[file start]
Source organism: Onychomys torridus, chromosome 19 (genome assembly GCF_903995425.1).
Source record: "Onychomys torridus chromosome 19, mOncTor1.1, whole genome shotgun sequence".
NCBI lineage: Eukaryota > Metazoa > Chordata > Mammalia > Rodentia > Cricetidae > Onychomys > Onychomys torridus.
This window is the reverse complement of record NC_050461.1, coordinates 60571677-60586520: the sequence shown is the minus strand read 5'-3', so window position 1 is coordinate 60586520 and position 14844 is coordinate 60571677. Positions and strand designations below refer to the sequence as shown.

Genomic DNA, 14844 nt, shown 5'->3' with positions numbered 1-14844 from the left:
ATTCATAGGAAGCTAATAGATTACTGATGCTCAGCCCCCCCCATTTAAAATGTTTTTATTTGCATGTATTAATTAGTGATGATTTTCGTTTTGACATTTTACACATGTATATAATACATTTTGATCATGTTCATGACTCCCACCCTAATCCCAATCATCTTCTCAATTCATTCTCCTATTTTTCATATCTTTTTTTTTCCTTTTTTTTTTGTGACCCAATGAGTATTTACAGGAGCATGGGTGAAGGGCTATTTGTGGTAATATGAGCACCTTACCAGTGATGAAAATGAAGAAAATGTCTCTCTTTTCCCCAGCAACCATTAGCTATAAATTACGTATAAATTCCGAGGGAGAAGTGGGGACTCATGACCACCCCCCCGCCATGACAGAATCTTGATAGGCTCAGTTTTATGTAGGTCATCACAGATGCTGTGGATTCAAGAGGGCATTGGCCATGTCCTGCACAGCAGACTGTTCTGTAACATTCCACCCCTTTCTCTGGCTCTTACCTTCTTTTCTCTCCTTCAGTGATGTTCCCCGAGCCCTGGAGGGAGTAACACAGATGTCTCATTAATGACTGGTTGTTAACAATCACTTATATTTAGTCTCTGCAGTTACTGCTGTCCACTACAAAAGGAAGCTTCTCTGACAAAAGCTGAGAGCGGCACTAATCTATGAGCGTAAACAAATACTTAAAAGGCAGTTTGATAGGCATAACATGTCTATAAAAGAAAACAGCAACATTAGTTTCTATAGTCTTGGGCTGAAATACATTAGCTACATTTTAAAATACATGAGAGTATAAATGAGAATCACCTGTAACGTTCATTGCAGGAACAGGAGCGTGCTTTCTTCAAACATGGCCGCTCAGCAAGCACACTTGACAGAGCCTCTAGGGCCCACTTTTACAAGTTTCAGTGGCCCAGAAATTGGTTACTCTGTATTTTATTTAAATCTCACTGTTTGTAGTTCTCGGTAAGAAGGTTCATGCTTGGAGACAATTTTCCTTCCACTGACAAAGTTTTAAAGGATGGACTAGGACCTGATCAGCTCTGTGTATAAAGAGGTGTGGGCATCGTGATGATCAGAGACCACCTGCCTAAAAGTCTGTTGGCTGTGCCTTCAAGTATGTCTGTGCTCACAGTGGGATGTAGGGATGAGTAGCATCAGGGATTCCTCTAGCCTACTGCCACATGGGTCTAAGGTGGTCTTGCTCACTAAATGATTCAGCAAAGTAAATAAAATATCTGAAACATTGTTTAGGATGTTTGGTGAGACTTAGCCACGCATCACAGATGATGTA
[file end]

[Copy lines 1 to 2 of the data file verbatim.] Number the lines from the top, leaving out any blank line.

Source organism: Onychomys torridus, chromosome 19 (genome assembly GCF_903995425.1).
Source record: "Onychomys torridus chromosome 19, mOncTor1.1, whole genome shotgun sequence".